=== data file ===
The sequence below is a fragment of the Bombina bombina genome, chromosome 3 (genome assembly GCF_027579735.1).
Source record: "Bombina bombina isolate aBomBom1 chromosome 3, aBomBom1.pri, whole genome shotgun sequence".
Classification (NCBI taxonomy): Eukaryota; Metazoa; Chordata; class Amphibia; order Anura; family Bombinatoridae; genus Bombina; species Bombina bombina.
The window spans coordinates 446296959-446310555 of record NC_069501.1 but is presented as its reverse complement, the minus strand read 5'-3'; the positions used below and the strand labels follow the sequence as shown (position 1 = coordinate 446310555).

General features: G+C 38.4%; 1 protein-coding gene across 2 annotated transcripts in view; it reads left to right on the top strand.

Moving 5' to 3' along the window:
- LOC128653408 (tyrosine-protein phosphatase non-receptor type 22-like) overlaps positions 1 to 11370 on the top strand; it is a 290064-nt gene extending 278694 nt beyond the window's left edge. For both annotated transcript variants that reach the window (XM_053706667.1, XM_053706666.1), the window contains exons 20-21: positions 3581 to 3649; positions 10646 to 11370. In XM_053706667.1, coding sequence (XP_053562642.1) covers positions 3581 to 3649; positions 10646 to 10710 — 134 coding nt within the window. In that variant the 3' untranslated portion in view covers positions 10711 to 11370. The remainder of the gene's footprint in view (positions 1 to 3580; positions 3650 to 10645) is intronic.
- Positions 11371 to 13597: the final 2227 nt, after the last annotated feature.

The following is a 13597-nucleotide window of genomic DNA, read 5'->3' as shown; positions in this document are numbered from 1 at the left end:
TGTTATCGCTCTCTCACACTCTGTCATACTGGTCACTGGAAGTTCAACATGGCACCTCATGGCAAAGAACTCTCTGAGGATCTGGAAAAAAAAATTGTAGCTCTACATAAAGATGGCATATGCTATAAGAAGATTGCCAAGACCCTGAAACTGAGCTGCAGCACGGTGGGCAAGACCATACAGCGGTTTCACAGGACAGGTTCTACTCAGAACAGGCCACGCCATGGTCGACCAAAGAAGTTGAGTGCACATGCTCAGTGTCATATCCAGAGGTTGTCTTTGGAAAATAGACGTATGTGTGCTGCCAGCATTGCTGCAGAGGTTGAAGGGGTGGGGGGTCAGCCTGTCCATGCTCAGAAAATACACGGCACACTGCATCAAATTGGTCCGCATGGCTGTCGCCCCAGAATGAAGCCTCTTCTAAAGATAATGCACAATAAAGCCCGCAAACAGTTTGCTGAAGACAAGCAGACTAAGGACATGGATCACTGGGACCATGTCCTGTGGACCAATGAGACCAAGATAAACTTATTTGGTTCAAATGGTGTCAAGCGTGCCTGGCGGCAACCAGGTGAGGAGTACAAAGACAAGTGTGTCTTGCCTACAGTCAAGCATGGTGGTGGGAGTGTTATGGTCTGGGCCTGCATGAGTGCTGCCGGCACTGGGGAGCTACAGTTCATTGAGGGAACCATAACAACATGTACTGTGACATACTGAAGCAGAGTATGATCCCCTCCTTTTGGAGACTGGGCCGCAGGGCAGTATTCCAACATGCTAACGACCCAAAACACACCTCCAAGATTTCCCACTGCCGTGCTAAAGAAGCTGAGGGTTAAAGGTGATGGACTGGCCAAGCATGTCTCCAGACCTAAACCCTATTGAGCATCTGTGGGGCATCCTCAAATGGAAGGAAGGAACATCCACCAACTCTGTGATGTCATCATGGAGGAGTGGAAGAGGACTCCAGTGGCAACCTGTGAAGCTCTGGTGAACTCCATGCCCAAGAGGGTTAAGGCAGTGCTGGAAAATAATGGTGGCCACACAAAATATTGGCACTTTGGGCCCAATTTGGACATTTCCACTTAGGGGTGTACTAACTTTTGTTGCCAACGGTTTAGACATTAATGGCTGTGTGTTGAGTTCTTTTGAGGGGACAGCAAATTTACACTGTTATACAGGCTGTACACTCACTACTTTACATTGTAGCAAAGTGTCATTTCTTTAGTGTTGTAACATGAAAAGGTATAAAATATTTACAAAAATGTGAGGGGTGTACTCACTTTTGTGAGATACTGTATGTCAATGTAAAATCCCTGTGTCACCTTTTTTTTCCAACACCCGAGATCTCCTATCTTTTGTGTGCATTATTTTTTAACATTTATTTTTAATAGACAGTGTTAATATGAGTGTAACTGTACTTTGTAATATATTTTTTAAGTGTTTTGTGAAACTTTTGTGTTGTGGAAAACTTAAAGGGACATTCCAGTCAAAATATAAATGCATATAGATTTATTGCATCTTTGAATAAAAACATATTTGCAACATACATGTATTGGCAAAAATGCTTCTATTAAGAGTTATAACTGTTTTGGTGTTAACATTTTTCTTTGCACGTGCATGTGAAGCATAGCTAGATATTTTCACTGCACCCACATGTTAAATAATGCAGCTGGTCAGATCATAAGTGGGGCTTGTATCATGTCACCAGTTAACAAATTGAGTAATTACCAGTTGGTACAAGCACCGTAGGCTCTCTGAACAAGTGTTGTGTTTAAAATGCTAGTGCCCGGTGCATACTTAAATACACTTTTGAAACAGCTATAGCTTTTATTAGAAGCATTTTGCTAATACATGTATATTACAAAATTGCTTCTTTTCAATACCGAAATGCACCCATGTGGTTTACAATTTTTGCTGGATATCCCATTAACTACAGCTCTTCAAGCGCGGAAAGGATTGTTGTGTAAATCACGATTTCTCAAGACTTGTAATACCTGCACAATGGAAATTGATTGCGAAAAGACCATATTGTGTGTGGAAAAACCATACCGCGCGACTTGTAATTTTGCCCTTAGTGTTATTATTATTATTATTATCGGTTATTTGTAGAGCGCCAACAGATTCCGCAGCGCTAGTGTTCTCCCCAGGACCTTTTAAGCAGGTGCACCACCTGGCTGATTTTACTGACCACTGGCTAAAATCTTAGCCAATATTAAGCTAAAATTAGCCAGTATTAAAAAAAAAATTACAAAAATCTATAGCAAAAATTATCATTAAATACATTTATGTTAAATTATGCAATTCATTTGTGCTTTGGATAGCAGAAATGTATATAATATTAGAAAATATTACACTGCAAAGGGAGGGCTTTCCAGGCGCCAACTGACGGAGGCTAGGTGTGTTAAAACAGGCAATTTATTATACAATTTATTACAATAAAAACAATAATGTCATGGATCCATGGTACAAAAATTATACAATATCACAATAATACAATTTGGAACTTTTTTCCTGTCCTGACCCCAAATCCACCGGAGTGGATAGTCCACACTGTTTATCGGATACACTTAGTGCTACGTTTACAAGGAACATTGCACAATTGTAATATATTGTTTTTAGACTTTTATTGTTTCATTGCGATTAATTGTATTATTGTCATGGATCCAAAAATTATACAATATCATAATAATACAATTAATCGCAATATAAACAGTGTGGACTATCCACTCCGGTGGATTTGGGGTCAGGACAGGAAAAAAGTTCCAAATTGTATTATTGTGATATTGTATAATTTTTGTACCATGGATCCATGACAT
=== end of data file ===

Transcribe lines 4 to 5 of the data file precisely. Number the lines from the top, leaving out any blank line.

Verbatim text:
The window spans coordinates 446296959-446310555 of record NC_069501.1 but is presented as its reverse complement, the minus strand read 5'-3'; the positions used below and the strand labels follow the sequence as shown (position 1 = coordinate 446310555).

General features: G+C 38.4%; 1 protein-coding gene across 2 annotated transcripts in view; it reads left to right on the top strand.